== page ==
Shell chief says change in demand vital to deliver decarbonised future

The chair of energy giant Shell has said that a real move towards a decarbonised future will require a change in customer demand as a key to driving momentum.

As the company launched its Energy Transition Progress Report 2021 detailing the company’s progress over the past year Sir Andrew Mackenzie, (pic) said the company was committed to playing its part in a net zero future.

“Shell will play a leading role as the world’s energy systems change,” he said. “We will continue to supply the oil and gas that people need today. As one of the world’s largest suppliers of liquefied natural gas (LNG), we can ship natural gas to where it is needed most. At the same time, we are accelerating the transition to low- and zero-carbon energy, which is at the heart of our strategy.

“Essentially, an accelerated transition is the best way to ensure security of energy supplies. It is also the best way to help people in some parts of the world who do not yet have access to energy, which is essential for a better quality of life.”

“We firmly believe our climate targets are aligned with the more ambitious goal of the UN Paris Agreement on climate change: to limit the increase in the average global temperature to 1.5°C above pre-industrial levels,” Mackenzie added. “The actions Shell takes over the coming years, and our progress against our short- and medium-term targets, will be crucial steps to ensure that we become a net-zero emissions energy business by 2050.”

He said in the first year of Shell’s Powering Progress strategy, it has laid the foundations for success.

“We have taken critical investment decisions in the production of low-carbon fuels, solar and wind power, and hydrogen. We have made significant changes to our Upstream and refinery portfolios, we reshaped the organisation and we simplified the company and its share structure. We have formed partnerships with some of the world’s biggest companies in sectors from aviation to road transport and technology.

“In 2021, we added an ambitious new target to halve absolute emissions from our operations and the energy we buy to run them by 2030 (Scope 1 and 2), compared with 2016 levels and on a net basis. We are well on our way with an 18% reduction by the end of 2021.”

Shell estimate that global energy, and fossil-related CO2 emissions, actually rose by 2.4% in the period between the end of 2016 and the end of 2021, based on International Energy Agency (IEA) and other data.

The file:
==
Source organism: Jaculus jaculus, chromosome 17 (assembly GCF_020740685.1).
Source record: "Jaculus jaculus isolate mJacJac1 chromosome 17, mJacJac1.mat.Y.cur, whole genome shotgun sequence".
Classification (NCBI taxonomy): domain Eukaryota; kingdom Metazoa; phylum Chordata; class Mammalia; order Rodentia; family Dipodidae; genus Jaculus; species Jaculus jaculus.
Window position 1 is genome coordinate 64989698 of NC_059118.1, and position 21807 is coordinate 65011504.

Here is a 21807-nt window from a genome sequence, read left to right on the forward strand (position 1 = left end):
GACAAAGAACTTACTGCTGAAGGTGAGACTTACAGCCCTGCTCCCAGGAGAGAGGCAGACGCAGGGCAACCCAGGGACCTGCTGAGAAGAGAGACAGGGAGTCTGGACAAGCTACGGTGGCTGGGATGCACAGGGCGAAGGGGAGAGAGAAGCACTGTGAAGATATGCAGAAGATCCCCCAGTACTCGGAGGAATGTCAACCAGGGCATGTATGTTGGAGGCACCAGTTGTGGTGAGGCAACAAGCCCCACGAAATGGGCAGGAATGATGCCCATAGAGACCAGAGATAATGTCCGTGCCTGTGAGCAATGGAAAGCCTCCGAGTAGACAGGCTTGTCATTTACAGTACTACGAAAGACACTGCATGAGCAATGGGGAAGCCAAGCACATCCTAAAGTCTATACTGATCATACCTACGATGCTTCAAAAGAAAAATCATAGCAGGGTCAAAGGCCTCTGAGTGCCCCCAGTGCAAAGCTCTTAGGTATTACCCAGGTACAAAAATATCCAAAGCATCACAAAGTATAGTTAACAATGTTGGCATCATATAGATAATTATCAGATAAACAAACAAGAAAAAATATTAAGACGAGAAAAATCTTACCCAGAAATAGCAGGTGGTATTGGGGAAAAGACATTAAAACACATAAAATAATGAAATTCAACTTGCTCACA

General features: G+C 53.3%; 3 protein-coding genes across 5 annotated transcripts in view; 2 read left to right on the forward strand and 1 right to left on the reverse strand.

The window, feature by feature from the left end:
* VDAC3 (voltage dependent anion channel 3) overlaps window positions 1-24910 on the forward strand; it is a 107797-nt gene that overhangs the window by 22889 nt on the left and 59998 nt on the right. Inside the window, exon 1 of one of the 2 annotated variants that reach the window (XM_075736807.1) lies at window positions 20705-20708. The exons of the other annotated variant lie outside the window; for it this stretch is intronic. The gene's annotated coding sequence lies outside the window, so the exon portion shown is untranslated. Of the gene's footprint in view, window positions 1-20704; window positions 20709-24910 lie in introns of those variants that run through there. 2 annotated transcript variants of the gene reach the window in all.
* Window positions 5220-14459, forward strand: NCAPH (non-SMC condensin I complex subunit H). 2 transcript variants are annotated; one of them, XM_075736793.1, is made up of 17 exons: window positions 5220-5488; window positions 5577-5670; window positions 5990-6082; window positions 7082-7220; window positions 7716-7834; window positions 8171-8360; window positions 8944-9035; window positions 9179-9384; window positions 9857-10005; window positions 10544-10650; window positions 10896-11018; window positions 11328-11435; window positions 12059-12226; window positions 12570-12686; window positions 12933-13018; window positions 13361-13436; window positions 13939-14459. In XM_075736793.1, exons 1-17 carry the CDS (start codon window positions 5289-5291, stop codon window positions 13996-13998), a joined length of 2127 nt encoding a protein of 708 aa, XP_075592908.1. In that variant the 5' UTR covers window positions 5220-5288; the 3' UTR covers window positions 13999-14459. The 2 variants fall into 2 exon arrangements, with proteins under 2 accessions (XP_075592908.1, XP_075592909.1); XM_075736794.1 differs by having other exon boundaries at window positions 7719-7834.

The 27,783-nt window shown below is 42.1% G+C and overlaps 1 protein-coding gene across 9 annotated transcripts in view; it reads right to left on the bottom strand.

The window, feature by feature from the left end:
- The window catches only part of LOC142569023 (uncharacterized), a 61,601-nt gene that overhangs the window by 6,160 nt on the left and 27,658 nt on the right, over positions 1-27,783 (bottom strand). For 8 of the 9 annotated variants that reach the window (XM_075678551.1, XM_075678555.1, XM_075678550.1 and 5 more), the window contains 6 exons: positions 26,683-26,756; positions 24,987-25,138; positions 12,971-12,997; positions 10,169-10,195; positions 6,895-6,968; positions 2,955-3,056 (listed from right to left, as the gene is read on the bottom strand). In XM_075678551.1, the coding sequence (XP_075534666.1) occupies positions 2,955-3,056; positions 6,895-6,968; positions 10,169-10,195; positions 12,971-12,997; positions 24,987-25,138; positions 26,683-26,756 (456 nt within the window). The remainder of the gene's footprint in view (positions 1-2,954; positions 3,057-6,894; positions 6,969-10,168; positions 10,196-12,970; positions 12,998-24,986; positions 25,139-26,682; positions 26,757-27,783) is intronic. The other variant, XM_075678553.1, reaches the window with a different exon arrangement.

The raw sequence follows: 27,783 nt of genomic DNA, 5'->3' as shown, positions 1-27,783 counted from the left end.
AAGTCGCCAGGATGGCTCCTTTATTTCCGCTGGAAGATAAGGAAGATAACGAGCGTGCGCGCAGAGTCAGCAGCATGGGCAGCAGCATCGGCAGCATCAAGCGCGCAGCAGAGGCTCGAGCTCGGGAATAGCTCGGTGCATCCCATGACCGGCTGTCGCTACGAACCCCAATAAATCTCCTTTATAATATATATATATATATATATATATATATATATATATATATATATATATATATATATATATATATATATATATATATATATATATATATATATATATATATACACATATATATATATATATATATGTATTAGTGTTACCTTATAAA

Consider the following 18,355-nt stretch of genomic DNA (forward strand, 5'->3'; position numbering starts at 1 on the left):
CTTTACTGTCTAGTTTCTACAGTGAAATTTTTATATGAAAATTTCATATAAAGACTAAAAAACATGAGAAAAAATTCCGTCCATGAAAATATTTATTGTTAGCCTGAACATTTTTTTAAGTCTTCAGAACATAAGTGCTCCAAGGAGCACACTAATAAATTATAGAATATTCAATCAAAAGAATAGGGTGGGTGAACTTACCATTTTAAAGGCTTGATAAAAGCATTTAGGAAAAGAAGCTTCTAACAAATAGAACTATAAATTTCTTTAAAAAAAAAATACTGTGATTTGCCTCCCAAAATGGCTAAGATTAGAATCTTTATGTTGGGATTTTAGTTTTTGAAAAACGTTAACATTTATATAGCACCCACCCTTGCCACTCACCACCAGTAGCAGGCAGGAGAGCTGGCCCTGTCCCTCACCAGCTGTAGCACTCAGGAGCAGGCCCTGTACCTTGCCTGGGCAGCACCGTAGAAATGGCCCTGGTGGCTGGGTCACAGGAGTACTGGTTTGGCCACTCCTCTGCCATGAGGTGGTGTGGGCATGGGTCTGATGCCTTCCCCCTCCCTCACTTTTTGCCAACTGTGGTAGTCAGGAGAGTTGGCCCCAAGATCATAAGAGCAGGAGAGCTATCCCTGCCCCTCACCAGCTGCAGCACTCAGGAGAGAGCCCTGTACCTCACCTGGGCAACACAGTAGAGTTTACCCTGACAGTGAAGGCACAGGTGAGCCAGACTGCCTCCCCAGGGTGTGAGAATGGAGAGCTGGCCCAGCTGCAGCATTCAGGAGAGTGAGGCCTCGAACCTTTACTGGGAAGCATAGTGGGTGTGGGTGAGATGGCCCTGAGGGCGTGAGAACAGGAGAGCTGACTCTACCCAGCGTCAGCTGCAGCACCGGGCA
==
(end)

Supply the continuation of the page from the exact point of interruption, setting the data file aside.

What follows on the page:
“We believe that for the world to decarbonise, a dramatic change in demand for energy is just as critical as changes to supply,” added Mackenzie. “That is why an essential part of Shell’s strategy is working with our customers across different sectors to reduce emissions.

“We are helping our customers to identify and use low- and zero-carbon alternatives to the energy products they have used for many decades: renewable electricity and hydrogen to power homes, cars, trucks, businesses, and industry; biofuels for cars, trucks and planes; LNG for power, trucks and ships; and carbon capture and storage and nature-based carbon offsets to deal with any remaining emissions.

“This is not only the right approach for the world. It also makes good business sense. We see great business opportunities for Shell in the fast-growing low- and zero-carbon markets where we are well positioned to provide the different products and solutions our customers need.”

His views were backed by the company’s CEO, Ben van Beurden, who added: “In a time of great uncertainty, it is vital that our long-term energy transition strategy remains on track.

“This report shows the strong progress we have made towards our target to become a net-zero emissions energy business by 2050.”

Last year, the company set a new target to reduce absolute emissions from its operations and the energy it uses to run them by 50% by 2030, compared with 2016 on a net basis. By the end of 2021, Shell had made a reduction of 18%.

Shell said it had achieved its short-term target to reduce the net carbon intensity of the energy products it sells by 2-3% by the end of 2021, compared with 2016 as well. The company announced it is now working towards a 9-12% reduction in net carbon intensity by 2024, and a 20% reduction by 2030, both compared with 2016.

Shell estimate that global energy, and fossil-related CO2 emissions, actually rose by 2.4% in the period between the end of 2016 and the end of 2021, based on International Energy Agency (IEA) and other data.

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